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August 21, 2001

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Dear Editor:

Dean Waldt's critique of Earl Apel's reply demonstrates how logic may get in the way of communication when a common set of assumptions is missing.

Waldt says that Apel believes:

--Committed love is the sole criterion for the institution of marriage
--Homosexual couples share committed love
--Therefore, such homosexual couples are in the theological equivalent of

He also expresses his own beliefs that:

--Union between a man and a women is a sine qua non for marriage
--Homosexual couples are not composed of a man and a women
--Therefore, homosexual couples cannot be married

When Waldt further asserts, "As it stands, what Deacon Apel has said is nonsense," I believe that he strikes to the core of the problem. However, it is important to note that NEITHER of the two syllogisms has a logical "truth value," based on either Biblical or empirical evidence. The key problem is the use of an undefined term, "homosexual couples," which clearly has no counterpart in the "3000 years of Jewish and Christian Biblical interpretation." Despite this difficulty, I think that the two distinct "solutions" based on insufficient information are remarkably informative.

Waldt's syllogism insists that Biblical rules DO NOT apply to people who are not specifically named in scripture. Accordingly, the same argument can be made for eunuchs and people born with genital abnormalities or ambiguities: since their "gender" is undefined, they must be excluded [we do know from Acts that eunuchs may at least be baptized]. Apel clearly doesn't agree. He implicitly assumes that Biblical rules DO apply to "missing" classes of people and relationships. Recognizing that "homosexual couples" represent a class of relationships that is undefined, he uses analogy instead of inference. The difference between the two conclusions arises less from logic than from the two different "common sense" inferences about the applicability of scripture to this undefined class.

A more difficult question may be posed: "What is the meaning of the word 'homosexual.'" Most of us believe that we understand the term, and our own perceptions are reinforced daily by the media. Yet people from other cultures classify sexual behavior itself differently, so much so that individuals who closely resemble the "homosexuals" who are putatively denounced in some translations of scripture may loudly proclaim themselves to be heterosexuals! People from BOTH political extremes oversimplify and re-stereotype individuals into their own classification schemes. Such schemes may shed little or no light on the lives of those individuals who they purport to describe.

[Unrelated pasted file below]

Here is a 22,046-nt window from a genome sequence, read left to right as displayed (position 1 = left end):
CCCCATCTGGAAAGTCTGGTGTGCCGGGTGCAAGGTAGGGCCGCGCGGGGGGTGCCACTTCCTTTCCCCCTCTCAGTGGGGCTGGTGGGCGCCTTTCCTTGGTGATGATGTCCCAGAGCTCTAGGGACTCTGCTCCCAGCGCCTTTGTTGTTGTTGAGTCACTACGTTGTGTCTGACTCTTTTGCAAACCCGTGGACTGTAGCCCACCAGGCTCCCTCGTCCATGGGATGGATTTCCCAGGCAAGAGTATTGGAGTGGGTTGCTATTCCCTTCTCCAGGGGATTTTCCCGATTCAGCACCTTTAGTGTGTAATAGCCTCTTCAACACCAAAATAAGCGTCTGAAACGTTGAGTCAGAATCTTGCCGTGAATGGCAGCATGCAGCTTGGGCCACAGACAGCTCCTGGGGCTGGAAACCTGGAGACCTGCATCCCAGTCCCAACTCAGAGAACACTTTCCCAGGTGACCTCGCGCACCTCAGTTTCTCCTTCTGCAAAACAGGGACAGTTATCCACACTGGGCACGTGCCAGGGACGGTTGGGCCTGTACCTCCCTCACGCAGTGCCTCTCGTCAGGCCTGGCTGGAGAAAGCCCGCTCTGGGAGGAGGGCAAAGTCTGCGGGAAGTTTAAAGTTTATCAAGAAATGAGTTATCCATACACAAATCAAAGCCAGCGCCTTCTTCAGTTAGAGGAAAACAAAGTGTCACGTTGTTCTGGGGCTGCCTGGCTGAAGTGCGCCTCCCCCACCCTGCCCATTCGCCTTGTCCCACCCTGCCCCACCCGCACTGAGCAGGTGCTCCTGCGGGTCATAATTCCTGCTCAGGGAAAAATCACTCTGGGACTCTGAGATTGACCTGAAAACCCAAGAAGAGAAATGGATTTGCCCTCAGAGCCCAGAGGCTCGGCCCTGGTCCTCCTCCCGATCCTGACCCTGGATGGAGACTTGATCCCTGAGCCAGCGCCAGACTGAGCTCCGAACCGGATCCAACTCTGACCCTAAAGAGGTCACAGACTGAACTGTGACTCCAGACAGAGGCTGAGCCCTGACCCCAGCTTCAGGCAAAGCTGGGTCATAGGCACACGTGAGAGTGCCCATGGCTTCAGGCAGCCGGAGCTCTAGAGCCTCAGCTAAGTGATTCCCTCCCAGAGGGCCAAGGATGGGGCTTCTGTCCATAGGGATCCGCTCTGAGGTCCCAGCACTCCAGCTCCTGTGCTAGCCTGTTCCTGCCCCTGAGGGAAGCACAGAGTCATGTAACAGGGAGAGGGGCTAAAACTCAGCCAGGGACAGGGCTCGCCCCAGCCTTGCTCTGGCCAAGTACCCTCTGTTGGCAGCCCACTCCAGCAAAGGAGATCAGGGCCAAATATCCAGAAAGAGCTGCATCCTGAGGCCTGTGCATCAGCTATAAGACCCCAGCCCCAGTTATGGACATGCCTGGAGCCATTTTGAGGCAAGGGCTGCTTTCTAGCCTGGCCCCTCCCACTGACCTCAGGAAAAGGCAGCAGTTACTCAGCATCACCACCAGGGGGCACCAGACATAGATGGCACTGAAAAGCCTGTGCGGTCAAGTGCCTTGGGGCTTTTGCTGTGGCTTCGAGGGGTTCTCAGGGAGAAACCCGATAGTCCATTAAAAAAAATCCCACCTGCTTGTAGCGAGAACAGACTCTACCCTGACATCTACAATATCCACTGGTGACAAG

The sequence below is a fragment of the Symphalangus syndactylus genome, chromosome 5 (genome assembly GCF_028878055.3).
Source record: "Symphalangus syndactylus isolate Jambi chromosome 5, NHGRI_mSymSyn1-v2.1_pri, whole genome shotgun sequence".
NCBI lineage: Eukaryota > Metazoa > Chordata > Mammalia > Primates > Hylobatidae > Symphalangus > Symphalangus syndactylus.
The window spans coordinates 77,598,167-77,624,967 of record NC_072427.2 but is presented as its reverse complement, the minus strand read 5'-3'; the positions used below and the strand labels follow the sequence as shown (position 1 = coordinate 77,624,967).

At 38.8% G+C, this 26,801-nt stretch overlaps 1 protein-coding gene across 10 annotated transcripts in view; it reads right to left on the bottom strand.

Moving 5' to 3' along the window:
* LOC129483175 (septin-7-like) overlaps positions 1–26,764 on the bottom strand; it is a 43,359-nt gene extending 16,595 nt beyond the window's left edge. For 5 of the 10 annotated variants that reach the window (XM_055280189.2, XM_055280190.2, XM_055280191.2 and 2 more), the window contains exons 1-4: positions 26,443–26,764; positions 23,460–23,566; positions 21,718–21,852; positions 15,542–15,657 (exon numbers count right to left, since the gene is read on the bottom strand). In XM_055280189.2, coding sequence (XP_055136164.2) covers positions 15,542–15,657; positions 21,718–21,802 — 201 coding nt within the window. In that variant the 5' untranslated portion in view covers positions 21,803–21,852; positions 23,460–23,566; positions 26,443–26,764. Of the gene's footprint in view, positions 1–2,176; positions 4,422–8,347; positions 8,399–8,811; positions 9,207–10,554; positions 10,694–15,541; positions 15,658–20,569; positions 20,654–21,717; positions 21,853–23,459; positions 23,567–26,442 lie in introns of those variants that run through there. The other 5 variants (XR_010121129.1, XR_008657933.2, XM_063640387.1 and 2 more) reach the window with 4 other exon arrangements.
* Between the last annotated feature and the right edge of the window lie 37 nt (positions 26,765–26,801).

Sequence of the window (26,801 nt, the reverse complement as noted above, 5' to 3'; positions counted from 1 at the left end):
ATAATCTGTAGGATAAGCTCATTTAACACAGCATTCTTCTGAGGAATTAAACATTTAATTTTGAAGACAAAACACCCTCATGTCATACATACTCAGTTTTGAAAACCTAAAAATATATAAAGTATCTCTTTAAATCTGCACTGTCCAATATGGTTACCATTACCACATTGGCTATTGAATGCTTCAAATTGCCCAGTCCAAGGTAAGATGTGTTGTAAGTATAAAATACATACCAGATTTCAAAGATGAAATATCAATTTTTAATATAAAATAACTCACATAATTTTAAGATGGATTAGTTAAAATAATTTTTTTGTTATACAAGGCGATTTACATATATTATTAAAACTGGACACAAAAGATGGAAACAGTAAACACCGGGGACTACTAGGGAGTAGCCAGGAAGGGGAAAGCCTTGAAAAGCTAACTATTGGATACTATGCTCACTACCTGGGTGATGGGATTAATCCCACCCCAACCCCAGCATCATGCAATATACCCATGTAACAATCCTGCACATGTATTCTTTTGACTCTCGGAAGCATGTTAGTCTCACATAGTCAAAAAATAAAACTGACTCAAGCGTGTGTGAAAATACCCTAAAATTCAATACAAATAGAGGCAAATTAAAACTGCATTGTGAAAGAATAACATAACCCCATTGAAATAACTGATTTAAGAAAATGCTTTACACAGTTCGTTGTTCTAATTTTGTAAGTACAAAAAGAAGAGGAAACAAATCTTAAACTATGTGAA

What ARE the relative contributions of genetics, environment and choice? Are individual differences as great as their similarities? What is a nonpracticing homosexual? Is a common meaning for the word homosexual" even possible, other than as political or legal term? I am reminded of our American term, "Hispanic," which is variously used to describe culture, place of origin, genetic lineage and language.

The scientific method does allow us to clarify distinctions between groups of people using inferential statistics. However, a young science may not be able to transcend its models, which themselves reflect our culture. Moreover, false classifications by the empirical, inferential engine of science are a necessary part of the pursuit of knowledge, but may have unpredictable repercussions if prematurely applied to ethics, morality, religion and law.

Just who do we believe that the Bible speaks to, and who does it exclude? In a world of inadequately defined terms, what IS the correct Biblical, Christian response to a stranger? To a brother or sister in faith? To one we strongly disagree with? What ARE the dimensions of our common ground as a denomination? I hope and pray that these questions will be directly
addressed by the "peace, unity and purity" task force.

Yours in Christ,

Craig E. Tenke
elder, neuroscientist
Center Moriches, NY

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